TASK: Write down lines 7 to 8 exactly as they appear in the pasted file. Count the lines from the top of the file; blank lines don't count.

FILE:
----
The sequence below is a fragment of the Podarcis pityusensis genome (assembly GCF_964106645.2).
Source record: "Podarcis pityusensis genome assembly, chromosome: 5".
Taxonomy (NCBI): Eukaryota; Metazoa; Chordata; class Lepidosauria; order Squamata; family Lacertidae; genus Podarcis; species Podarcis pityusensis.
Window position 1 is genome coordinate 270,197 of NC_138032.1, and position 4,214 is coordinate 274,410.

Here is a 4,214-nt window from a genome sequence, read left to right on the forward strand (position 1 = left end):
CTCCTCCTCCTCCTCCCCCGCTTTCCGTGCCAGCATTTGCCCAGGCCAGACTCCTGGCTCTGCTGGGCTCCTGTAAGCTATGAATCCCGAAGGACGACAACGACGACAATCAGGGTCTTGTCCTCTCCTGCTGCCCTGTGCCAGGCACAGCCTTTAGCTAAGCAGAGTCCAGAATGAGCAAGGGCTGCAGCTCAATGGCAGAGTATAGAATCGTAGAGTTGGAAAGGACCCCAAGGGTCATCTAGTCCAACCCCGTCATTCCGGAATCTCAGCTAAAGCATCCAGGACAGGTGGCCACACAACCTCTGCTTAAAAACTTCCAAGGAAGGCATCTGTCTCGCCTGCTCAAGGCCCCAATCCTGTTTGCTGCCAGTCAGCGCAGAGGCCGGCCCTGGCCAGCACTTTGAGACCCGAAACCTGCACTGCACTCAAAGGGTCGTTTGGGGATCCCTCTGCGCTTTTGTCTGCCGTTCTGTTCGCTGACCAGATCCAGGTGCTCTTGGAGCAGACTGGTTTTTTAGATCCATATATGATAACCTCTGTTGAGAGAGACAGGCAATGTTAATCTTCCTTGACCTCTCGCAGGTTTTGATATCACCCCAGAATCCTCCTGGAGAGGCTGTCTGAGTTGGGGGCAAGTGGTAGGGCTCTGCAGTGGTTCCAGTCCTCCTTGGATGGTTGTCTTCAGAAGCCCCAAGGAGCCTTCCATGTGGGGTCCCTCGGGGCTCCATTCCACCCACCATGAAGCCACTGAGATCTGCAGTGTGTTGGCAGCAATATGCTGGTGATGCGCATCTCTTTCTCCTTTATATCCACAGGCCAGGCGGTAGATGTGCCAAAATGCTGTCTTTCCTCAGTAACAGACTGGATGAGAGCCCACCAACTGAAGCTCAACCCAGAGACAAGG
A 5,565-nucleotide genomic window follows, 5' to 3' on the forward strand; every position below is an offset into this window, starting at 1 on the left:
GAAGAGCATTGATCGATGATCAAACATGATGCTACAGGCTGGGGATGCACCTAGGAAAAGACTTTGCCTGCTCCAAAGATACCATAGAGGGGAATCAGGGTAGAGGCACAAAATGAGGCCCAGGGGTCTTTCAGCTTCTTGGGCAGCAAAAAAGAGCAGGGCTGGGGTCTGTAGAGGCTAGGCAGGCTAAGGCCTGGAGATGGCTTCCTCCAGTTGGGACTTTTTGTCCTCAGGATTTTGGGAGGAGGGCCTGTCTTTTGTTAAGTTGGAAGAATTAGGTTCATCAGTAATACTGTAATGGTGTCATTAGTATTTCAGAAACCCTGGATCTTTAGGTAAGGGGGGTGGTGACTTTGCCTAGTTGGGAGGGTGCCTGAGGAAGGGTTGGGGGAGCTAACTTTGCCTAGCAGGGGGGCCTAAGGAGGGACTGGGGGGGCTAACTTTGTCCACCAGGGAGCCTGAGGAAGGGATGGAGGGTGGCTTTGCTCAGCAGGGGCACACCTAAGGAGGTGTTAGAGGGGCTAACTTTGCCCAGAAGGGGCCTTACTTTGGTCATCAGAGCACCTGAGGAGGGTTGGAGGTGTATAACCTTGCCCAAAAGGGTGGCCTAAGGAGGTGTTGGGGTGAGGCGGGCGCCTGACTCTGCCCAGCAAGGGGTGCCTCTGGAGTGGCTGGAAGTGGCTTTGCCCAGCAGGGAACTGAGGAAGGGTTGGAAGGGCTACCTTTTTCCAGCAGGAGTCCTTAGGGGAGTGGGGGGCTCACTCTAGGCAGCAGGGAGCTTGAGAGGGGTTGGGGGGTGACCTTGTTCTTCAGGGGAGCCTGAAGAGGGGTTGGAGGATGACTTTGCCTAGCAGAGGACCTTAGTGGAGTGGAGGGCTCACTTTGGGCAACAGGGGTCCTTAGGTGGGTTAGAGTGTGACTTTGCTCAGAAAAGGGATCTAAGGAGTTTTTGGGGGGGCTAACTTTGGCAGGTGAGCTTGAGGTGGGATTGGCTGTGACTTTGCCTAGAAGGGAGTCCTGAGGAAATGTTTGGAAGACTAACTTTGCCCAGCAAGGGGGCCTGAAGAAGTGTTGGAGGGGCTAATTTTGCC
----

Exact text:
A 5,565-nucleotide genomic window follows, 5' to 3' on the forward strand; every position below is an offset into this window, starting at 1 on the left:
GAAGAGCATTGATCGATGATCAAACATGATGCTACAGGCTGGGGATGCACCTAGGAAAAGACTTTGCCTGCTCCAAAGATACCATAGAGGGGAATCAGGGTAGAGGCACAAAATGAGGCCCAGGGGTCTTTCAGCTTCTTGGGCAGCAAAAAAGAGCAGGGCTGGGGTCTGTAGAGGCTAGGCAGGCTAAGGCCTGGAGATGGCTTCCTCCAGTTGGGACTTTTTGTCCTCAGGATTTTGGGAGGAGGGCCTGTCTTTTGTTAAGTTGGAAGAATTAGGTTCATCAGTAATACTGTAATGGTGTCATTAGTATTTCAGAAACCCTGGATCTTTAGGTAAGGGGGGTGGTGACTTTGCCTAGTTGGGAGGGTGCCTGAGGAAGGGTTGGGGGAGCTAACTTTGCCTAGCAGGGGGGCCTAAGGAGGGACTGGGGGGGCTAACTTTGTCCACCAGGGAGCCTGAGGAAGGGATGGAGGGTGGCTTTGCTCAGCAGGGGCACACCTAAGGAGGTGTTAGAGGGGCTAACTTTGCCCAGAAGGGGCCTTACTTTGGTCATCAGAGCACCTGAGGAGGGTTGGAGGTGTATAACCTTGCCCAAAAGGGTGGCCTAAGGAGGTGTTGGGGTGAGGCGGGCGCCTGACTCTGCCCAGCAAGGGGTGCCTCTGGAGTGGCTGGAAGTGGCTTTGCCCAGCAGGGAACTGAGGAAGGGTTGGAAGGGCTACCTTTTTCCAGCAGGAGTCCTTAGGGGAGTGGGGGGCTCACTCTAGGCAGCAGGGAGCTTGAGAGGGGTTGGGGGGTGACCTTGTTCTTCAGGGGAGCCTGAAGAGGGGTTGGAGGATGACTTTGCCTAGCAGAGGACCTTAGTGGAGTGGAGGGCTCACTTTGGGCAACAGGGGTCCTTAGGTGGGTTAGAGTGTGACTTTGCTCAGAAAAGGGATCTAAGGAGTTTTTGGGGGGGCTAACTTTGGCAGGTGAGCTTGAGGTGGGATTGGCTGTGACTTTGCCTAGAAGGGAGTCCTGAGGAAATGTTTGGAAGACTAACTTTGCCCAGCAAGGGGGCCTGAAGAAGTGTTGGAGGGGCTAATTTTGCC